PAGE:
Title: Chief of Neuropsychopharmacology Section
Company: National Institute on Drug Abuse, U.S. National Institutes of Health
Location: Baltimore, Maryland, United States
Eliot Gardner, Chief of Neuropsychopharmacology Section at National Institute on Drug Abuse, has been recognized by Marquis Who’s Who Top Doctors for dedication, achievements, and leadership in research on addictive drugs.
Dr. Gardner’s many scholarly degrees include a Bachelor of Arts in psychology from Harvard University in Cambridge, Massachusetts and a Master of Arts in experimental psychology and psychopharmacology and a Doctor of Philosophy in physiological psychology from McGill University in Montreal, Quebec, Canada. Additionally, he served postdoctoral fellowships in pharmacology and neurology from the Albert Einstein College of Medicine in New York. He served his country for three years with the United States Air Force as a medical research officer with the School of Aerospace Medicine.
Dr. Gardner has excelled as a faculty member with Albert Einstein College of Medicine for over three decades and since 2000 has provided superior service as chief of neuropsychopharmacology section of the National Institute on Drug Abuse with the National Institutes of Health. In this capacity, his research includes basic brain mechanisms underlying drug addiction, craving, and relapse; endocannabinoid brain mechanisms and addiction; slow-onset long-acting dopamine transport inhibitors; and drugs acting on the endocannabinoid brain system. He has published numerous paper and articles in peer-reviewed journals on drug addiction.
Dr. Gardner has accrued numerous honors for his research that include a Lifetime Achievement Award, from the International Cannabinoid Research Society (ICRS), a Lifetime Achievement Award from the International Drug Abuse Research Society and a Brain Research Pioneer Award from the Winter Conference on Brain Research in 2020.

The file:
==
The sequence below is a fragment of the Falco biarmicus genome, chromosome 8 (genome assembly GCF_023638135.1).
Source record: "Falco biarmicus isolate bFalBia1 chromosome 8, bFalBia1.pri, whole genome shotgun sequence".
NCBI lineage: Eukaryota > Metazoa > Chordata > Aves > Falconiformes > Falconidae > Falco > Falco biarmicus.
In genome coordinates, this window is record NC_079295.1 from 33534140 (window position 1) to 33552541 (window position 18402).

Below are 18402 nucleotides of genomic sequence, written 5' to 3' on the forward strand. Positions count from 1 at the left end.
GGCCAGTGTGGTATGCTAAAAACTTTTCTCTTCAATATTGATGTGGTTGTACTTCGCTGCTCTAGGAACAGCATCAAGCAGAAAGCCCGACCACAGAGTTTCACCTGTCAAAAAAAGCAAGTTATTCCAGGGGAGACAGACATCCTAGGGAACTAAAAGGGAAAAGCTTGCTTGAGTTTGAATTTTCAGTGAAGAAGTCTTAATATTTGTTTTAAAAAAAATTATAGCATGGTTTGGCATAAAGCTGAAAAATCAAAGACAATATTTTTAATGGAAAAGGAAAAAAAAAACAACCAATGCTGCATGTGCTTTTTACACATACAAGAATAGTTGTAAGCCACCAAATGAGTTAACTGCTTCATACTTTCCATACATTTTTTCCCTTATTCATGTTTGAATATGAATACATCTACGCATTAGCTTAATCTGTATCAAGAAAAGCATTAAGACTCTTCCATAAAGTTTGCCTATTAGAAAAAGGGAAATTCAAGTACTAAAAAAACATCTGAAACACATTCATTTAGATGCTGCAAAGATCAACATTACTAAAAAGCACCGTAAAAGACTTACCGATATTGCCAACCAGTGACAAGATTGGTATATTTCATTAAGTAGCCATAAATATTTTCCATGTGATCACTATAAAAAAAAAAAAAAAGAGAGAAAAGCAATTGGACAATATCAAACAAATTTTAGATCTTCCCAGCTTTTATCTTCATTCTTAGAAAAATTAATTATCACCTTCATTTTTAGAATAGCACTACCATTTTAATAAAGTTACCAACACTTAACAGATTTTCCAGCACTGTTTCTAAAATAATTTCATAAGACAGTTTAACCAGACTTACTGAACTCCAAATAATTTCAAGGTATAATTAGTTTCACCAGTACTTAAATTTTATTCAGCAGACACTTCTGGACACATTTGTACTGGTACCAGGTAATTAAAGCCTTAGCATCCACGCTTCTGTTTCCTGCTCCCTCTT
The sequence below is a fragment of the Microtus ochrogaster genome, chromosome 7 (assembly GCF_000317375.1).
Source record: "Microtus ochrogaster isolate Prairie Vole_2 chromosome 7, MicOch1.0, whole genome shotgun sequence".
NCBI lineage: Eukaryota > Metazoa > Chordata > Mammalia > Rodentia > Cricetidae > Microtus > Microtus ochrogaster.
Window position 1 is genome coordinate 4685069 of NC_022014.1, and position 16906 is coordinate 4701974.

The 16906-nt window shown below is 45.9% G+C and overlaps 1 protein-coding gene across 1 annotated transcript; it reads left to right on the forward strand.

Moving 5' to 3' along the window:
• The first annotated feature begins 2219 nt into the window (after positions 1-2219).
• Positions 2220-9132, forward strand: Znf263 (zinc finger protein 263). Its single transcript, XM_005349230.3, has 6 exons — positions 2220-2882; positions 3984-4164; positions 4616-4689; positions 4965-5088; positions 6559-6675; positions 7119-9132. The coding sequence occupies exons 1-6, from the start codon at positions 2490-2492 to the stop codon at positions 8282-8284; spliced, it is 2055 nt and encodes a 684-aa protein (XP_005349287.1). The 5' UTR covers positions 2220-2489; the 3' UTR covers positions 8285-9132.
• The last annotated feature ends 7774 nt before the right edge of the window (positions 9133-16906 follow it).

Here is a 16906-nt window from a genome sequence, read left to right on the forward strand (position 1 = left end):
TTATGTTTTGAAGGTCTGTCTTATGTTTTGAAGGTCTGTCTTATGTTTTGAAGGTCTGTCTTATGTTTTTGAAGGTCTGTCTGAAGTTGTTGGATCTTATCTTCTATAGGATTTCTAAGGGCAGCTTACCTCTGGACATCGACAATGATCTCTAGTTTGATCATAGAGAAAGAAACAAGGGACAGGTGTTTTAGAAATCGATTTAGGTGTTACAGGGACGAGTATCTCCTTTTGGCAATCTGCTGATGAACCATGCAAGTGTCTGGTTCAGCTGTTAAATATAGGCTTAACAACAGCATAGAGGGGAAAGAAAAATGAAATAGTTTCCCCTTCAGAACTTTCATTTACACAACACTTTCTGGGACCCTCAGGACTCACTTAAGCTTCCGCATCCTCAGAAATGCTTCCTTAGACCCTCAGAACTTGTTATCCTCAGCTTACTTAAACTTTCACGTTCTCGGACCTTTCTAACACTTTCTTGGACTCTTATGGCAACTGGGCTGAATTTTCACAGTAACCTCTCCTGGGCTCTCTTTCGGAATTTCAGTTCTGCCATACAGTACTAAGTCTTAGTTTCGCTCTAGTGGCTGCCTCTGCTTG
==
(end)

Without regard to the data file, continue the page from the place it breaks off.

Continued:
To remain aware of changes and advancements in his field, Dr. Gardner maintains affiliation with the Society for Neuroscience, American Society of Addiction of Medicine, Canadian Society of Addiction Medicine, International Society of Addiction Medicine, American Academy of Addiction Psychiatry, International Drug Abuse Research Society and the International Cannabinoid Research Society.
Dr. Gardner attributes his success to his family and his passion for his work. As career highlights, he cites receiving the Lifetime Achievement Awards from the International Cannabinoid Research Society (ICRS) and the International Drug Abuse Research Society as well as the Brain Research Pioneer Award from the Winter Conference on Brain Research. In coming years, he hopes to continue his work in the pharmacology field to find better treatments and develop better medications for addiction. Additionally, he hopes to continue his research on cannabis and cannabinoids, given that recently cannabis has been decriminalized and legalized all over the world.
Contact Dr. Gardner: